UnderStand

Good-bye St Andrews, and Good Riddance

In my first year I spent spring break visiting my boyfriend at his university, and then working for a week and a half in my village pub. At the time I was looking forward to seeing my family and friends, who I’d been missing greatly, but I was equally incredibly sad to be leaving St Andrews, which had really started to feel like home.

This year however, I couldn’t be happier to be leaving the bubble. It’s not because I’m missing home, because I’m used to it at this point. It’s also not because I need a break from the stress of university, because to be honest the strikes have meant I’ve barely done anything for four weeks, and as I’m a second year, it doesn’t even matter. No, this time, it’s because of the weather.

Pixabay

The stereotype of Briton’s being obsesses with the weather is one we like to profusely deny, but it is unfortunately the sad truth, and it’s been even more relevant than normal over the past few months. I’ve not seen proper snow in probably five years, and I was understandably ecstatic at the thought of a big snow storm. However, when you’re an adult (lol who am I kidding) it just gets annoying after about 4 hours. I am tired of not being able to sleep because of the sound of the wind, and being woken up at 6am by the surprisingly loud hail on my roof; my shower even decided enough was enough and stopped working for 5 days a few weeks ago due to frozen pipes. I walked home from St Patrick’s Day at the union in the literal snow.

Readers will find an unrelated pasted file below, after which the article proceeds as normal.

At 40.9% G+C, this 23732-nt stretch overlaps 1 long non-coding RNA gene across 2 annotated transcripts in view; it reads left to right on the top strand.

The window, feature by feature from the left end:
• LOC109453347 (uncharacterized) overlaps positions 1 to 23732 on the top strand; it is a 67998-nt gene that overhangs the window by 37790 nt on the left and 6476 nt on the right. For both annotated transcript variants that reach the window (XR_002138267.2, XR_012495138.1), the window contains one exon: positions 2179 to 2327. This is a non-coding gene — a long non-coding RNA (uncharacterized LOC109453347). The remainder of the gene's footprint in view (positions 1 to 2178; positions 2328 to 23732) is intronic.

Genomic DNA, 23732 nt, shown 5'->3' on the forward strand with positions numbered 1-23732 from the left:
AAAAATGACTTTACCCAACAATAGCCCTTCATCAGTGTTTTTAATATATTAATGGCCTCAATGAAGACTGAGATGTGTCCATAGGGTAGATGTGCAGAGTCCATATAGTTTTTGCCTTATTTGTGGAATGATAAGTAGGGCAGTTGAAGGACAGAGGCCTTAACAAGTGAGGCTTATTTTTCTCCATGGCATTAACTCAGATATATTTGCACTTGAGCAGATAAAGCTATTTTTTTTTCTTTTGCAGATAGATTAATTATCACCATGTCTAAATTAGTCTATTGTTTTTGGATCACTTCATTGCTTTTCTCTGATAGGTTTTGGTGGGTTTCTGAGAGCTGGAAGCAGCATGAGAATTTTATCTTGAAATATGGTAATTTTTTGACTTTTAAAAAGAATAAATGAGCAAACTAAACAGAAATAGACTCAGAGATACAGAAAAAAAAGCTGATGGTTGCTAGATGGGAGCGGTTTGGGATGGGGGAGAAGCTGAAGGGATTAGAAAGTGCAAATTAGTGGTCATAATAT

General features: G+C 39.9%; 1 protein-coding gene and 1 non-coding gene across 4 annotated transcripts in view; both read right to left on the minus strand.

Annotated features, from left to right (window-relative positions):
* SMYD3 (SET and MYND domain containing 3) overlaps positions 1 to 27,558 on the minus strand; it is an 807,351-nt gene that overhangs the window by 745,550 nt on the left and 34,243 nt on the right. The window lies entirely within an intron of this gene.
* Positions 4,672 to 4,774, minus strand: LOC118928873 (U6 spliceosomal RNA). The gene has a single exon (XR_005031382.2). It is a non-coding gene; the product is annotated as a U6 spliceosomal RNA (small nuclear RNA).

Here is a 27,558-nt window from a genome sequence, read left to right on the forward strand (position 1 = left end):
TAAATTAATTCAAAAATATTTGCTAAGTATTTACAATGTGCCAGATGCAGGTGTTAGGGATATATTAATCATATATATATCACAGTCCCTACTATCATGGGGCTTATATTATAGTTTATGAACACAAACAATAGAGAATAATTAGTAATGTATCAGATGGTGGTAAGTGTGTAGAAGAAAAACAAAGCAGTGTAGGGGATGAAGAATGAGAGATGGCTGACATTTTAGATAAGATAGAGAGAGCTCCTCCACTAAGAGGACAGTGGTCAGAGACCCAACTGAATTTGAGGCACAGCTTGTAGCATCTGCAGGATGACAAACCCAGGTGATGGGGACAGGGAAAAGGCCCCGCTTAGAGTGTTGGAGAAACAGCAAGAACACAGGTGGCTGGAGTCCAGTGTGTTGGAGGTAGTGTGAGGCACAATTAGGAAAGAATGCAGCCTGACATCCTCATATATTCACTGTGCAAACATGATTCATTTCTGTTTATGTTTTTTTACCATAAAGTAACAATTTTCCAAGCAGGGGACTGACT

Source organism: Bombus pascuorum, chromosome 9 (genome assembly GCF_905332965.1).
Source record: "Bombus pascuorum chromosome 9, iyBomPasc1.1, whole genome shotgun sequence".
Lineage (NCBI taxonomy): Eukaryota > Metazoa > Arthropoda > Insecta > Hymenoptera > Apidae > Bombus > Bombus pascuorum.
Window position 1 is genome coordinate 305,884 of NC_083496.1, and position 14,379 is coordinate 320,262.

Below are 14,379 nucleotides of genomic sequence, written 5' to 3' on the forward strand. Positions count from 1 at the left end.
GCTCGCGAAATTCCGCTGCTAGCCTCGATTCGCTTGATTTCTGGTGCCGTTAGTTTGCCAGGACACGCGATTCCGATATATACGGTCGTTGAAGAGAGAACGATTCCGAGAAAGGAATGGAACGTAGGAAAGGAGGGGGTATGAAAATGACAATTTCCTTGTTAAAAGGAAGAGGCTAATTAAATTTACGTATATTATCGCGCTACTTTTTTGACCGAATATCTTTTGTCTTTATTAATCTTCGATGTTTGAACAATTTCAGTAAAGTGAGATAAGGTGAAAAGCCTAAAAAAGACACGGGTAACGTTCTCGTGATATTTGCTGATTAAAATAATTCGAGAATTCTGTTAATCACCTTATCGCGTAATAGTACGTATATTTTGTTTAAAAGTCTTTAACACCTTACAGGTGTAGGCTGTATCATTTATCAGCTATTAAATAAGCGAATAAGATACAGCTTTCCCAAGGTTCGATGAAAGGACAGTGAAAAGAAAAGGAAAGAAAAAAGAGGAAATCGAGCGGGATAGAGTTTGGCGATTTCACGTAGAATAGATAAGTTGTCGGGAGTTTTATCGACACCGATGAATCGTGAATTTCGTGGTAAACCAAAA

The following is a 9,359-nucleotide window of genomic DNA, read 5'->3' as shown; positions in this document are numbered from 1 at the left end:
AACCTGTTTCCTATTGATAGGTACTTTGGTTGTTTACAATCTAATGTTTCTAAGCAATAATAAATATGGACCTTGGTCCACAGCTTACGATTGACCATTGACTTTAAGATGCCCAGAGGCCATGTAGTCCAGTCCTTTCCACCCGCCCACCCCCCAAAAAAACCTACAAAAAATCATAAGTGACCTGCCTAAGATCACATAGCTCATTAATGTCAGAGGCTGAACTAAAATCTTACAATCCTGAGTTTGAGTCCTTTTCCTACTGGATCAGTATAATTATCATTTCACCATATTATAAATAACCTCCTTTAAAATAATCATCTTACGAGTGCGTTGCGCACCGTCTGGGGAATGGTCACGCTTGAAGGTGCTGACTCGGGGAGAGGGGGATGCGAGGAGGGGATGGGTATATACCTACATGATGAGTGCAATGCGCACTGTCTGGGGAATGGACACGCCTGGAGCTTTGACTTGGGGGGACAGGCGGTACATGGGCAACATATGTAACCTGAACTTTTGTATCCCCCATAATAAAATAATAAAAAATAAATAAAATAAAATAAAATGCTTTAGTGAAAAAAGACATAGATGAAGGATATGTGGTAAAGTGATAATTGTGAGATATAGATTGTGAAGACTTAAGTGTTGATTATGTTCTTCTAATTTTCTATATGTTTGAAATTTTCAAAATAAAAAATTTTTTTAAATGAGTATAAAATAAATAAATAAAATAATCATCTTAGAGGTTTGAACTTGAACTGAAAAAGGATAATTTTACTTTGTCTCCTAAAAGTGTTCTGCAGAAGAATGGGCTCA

What’s more, is that not only does the cold weather make things like walking up the travellator without breaking your neck near impossible, it also has a detrimental effect on my mental health. Being cooped up in my house is giving me serious cabin fever, and I just want to be able to spend time outside soaking up the sun; I’m positively craving the optimism and hopefulness of spring.

Wikimedia Commons

This spring break I’m visiting Europe. I’m only going to Paris, so it’s not exactly going to be blisteringly hot, and I certainly won’t be returning with any enviable tan. But at least I’ll be away from the harshness of the wind, and might get to experience something above -3 degrees Celsius.

When we get back it will be April, and hopefully spring will have finally sprung. And to be honest, if it hasn’t, I might just not come back. I adore St Andrews, but for once I cannot wait to leave. Good bye and good riddance.

Leave a Reply

Your email address will not be published. Required fields are marked *